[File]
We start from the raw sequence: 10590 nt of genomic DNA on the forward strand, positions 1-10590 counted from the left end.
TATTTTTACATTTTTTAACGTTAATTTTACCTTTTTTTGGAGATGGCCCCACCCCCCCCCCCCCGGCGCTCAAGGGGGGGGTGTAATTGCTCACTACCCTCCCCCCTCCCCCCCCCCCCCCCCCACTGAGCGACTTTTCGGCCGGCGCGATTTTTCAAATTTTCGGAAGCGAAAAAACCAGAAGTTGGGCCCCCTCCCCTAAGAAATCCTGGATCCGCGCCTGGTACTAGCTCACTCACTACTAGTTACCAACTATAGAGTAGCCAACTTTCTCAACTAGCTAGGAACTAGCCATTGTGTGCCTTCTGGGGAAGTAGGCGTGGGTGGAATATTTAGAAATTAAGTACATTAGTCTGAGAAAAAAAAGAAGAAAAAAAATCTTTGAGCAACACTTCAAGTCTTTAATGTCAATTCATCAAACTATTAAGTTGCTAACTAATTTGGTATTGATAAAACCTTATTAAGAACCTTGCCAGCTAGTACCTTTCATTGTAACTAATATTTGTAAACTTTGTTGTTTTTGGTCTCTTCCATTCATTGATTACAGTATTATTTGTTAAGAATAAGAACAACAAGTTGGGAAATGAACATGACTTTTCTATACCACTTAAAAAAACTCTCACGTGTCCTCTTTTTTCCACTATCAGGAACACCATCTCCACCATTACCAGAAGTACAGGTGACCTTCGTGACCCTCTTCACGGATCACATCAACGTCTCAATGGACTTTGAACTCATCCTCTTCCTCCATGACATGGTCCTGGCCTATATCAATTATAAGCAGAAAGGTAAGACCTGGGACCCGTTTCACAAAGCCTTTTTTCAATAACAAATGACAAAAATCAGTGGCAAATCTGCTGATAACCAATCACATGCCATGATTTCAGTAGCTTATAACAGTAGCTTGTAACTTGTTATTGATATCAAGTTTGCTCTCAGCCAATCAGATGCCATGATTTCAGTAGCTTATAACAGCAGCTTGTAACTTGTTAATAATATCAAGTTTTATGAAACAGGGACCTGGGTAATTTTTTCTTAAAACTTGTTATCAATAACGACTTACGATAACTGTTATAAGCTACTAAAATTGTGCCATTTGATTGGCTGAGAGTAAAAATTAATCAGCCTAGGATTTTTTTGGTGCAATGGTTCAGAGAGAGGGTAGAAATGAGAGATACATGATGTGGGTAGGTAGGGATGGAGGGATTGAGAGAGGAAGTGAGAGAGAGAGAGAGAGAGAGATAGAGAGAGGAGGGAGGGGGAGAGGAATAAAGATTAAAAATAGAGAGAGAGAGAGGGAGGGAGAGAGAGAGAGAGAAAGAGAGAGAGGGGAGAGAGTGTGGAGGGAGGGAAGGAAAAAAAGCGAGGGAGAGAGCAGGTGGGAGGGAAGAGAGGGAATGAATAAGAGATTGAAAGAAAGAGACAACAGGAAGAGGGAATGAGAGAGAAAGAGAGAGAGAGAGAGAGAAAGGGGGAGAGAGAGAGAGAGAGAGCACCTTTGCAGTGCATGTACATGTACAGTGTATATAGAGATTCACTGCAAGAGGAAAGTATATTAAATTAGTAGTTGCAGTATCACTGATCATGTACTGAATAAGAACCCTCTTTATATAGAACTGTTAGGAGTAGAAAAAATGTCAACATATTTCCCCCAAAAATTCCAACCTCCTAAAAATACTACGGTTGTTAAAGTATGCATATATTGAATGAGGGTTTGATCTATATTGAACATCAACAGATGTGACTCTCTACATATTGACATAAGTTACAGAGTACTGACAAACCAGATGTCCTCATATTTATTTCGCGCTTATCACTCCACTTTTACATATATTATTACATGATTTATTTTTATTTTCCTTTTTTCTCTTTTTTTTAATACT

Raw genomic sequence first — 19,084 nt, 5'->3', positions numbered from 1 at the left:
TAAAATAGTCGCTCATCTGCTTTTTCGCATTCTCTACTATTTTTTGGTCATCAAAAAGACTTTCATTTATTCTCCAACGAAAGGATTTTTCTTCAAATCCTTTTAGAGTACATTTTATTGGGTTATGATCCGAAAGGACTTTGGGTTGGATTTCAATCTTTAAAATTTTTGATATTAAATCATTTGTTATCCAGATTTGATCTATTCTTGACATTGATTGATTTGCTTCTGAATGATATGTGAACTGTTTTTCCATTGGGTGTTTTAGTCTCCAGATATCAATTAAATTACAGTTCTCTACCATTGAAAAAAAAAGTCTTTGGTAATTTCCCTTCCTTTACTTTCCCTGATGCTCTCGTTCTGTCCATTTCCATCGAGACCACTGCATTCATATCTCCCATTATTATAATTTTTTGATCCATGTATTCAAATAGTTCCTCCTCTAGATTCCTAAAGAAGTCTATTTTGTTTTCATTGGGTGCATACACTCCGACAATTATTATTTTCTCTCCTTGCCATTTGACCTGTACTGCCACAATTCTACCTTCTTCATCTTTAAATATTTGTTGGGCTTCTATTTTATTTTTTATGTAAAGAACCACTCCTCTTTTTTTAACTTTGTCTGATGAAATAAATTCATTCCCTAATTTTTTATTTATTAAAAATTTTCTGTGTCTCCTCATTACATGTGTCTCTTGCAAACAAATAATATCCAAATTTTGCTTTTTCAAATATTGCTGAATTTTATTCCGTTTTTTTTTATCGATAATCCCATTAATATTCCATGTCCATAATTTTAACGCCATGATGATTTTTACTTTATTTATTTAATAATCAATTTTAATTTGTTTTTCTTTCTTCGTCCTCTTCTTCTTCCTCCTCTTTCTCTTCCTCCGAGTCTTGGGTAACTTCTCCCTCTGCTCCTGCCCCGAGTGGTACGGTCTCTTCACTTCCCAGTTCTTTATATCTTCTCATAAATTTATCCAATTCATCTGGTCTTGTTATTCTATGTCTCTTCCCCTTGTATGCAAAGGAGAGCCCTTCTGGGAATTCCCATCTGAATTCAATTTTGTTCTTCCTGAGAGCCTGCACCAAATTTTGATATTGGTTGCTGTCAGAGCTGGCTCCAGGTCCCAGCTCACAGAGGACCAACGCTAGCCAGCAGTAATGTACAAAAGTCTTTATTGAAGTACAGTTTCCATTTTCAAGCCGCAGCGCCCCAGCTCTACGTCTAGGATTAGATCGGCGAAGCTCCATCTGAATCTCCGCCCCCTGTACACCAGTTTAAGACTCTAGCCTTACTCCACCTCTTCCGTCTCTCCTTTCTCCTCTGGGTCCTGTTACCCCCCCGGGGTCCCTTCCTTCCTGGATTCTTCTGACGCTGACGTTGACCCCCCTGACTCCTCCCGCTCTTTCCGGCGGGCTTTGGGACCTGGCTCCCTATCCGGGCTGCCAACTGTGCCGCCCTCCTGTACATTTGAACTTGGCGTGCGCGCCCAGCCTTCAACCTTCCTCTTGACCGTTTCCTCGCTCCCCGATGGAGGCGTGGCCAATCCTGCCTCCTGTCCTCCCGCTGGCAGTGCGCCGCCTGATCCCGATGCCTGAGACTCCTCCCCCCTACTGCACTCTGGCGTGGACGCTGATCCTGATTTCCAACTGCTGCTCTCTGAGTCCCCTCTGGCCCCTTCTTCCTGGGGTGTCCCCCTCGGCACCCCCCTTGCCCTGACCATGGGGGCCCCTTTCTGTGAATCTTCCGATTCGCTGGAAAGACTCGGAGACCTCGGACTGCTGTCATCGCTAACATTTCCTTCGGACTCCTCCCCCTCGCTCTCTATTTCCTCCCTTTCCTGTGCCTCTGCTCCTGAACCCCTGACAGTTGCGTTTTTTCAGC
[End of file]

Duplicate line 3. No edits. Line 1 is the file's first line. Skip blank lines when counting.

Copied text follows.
Raw genomic sequence first — 19,084 nt, 5'->3', positions numbered from 1 at the left: